Skip branches. Forget online banking. What if the future of banking is letting commercial customers, or at least those with the technological wherewithal, program their own experience with the bank?
For Silicon Valley Bank customers, the ability to do just that is set to arrive by the end of the year. The company is working to build out its application programming interfaces so that its high-tech customers can customize how they interact with the bank. That effort is being accelerated with the addition of the team of Standard Treasury, a fintech startup that focused on helping banks open their applications to others. Standard Treasury recently sold its intellectual property to bank holding company SVB Financial Group and the team led by Daniel Kimerling and Zachary Townsend agreed to join the bank.
"We are thinking about this as another channel for our customers to interface with the bank," said Bruce Wallace, chief operations officer of the $37 billion-asset SVB. "Our clients want more control in how they send data to us and a lot of them come from developer backgrounds, so they have the ability to build [the method] themselves and open APIs give us a much more flexible channel for them."
The first ways customers will be able to use the bank's APIs will focus on how they direct the bank to handle payments on their behalf, Wallace said. That includes both payments processed through the Automated Clearing House and card services. Wallace said the company will continue to build out additional ways for customers to connect - it has a road map, but also understands that it will need to be flexible. He declined to say what would likely follow the payment APIs.
"Things are changing so rapidly," Wallace said. "It is evolving, but we know what we want to build out."
SVB, given its high-tech clientele, is perhaps uniquely positioned to let clients program their own experience. Still, the way banks and commercial customers exchange data is perhaps ripe for an overhaul, said Patricia Hines, a senior analyst with Celent.
"Banks send their clients' treasury departments these big flat files of data and a lot of times it involves data that the company doesn't need," Hines said. "I could see some clients saying, 'Let me come in and get what it is that I need on my own terms.' "
The potential problem, Hines said, could be the treasury management systems that the companies use. Are they going to be easily conformed to fit the new way the bank and the company interact? What will the company need to do on that end to make it work?
"A lot of them are using packaged software," Hines said. "Will they begin to push their vendors? It is a little bit of a chicken-and-egg situation."
The intersection of banking and APIs is increasingly a hot topic. As many see it, banks stand to benefit from allowing other companies to tap into their APIs the same way that PayPal, Facebook and Google do. Those types of examples, however, are more relevant to the way banks could work with fintech companies to enhance the customer experience. What SVB is planning to do with the help of the Standard Treasury team is a bit of a next step down the path for banks allowing others to use its APIs.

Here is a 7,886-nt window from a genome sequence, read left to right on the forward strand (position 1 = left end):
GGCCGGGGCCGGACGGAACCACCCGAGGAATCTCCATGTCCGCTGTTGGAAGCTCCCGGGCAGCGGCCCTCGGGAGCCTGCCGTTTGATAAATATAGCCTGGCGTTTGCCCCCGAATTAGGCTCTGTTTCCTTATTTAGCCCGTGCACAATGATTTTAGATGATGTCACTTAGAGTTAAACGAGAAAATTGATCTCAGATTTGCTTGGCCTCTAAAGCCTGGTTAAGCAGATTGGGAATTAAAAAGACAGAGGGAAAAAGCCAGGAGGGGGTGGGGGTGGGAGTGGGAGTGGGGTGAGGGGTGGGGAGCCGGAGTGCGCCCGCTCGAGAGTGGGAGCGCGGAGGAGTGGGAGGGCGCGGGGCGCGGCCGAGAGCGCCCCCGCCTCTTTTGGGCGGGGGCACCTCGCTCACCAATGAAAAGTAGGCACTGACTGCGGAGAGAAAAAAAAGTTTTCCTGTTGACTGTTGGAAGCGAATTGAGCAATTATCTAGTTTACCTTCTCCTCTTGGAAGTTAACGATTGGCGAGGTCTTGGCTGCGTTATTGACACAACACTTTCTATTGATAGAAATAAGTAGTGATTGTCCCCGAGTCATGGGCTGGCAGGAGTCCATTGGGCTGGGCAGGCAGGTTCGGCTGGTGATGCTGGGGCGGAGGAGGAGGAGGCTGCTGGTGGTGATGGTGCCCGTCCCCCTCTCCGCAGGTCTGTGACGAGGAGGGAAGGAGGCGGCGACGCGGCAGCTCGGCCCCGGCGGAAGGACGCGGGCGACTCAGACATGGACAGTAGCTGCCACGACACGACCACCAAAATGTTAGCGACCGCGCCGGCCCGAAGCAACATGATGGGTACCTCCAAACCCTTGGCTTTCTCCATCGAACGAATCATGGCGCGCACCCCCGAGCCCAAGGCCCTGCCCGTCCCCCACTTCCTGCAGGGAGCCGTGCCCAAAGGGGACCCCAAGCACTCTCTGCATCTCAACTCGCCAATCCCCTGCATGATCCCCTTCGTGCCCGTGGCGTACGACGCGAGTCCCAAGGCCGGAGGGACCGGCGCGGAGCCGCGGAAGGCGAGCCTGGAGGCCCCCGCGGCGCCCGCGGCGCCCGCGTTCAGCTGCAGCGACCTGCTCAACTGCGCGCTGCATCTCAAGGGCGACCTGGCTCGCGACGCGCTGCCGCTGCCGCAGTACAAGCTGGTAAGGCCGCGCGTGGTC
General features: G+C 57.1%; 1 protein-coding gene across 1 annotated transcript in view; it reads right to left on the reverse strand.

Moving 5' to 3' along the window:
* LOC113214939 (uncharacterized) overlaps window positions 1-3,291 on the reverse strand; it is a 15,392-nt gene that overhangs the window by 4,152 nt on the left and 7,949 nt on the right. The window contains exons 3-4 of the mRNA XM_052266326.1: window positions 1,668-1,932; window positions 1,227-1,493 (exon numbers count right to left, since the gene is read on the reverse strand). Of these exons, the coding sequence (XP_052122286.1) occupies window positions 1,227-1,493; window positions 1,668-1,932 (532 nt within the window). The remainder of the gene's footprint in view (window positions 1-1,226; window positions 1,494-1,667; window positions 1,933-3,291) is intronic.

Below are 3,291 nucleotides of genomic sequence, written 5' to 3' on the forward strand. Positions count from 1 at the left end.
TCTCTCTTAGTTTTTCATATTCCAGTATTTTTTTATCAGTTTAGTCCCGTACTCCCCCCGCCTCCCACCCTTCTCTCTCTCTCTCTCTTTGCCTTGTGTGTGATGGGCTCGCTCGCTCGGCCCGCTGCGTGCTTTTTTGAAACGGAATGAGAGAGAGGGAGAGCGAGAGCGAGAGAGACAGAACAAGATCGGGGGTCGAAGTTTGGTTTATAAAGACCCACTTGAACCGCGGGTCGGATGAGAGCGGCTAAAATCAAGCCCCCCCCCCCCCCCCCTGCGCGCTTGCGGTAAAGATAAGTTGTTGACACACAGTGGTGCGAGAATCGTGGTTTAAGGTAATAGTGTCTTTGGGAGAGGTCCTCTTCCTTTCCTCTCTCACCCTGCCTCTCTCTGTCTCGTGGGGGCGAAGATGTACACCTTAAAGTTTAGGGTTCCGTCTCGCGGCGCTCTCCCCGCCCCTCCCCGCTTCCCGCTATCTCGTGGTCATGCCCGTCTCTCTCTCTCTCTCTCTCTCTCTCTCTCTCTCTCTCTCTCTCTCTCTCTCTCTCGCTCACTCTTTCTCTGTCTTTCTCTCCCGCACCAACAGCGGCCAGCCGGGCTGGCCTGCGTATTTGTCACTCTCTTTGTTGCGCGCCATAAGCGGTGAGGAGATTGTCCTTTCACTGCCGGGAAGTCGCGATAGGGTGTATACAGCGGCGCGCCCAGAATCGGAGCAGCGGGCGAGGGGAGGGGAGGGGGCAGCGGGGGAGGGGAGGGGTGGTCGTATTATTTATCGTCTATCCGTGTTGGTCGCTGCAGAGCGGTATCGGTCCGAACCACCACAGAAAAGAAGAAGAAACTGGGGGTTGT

Following SVB's announcement about its partnership with Standard Treasury, Townsend published a blog post co-authored by Kimerling that detailed how the two founded their company two years ago "because we saw that APIs would become the dominant way that commercial clients connect with their financial institutions."
SVB began interacting with the startup early on, Wallace said.
"We actually did a proof-of-concept with them. There was a formal engagement where we set up a sandbox and allowed some of our clients to come in and look at it," Wallace said. "There was positive feedback they said, 'this is definitely a channel we would like to use.'"
The companies ultimately decided it wasn't the right time to work together then.
Wallace said that as the company set out it ran into a major problem in the industry: each bank has more or less cobbled together a core system, meaning they couldn't offer a plug-and-play solution.
"It would have been very difficult to build a universal software layer," Wallace said. "Everybody they worked with would have required a customized and consultative solution."
Standard Treasury last year shifted its efforts to building a bank that would open its APIs for nearly every part of the business but "regulatory and geographic risks" quashed efforts to raise the necessary capital to pursue that, Townsend and Kimerling said in the blog post.
"With that door closed, we decided the next best thing was to closely align ourselves with one bank, in order to build a richer, more full featured, set of API-based services for customers," the blog post reads. "We believe this partnership will be a faster, better way to create the impact that we sought to create."
The pairing is another example of banks and fintech companies finding a symbiotic relationship, said Sam Maule, an emerging payments practice lead at Carlisle & Gallagher Consulting Group. Banks can't innovate as quickly as startups, but startups need the scale that banks can provide.
"There is no way that the larger banks can develop solutions at the pace of the startups," Maule said. "At the same time, very few fintechs are disrupting with scale."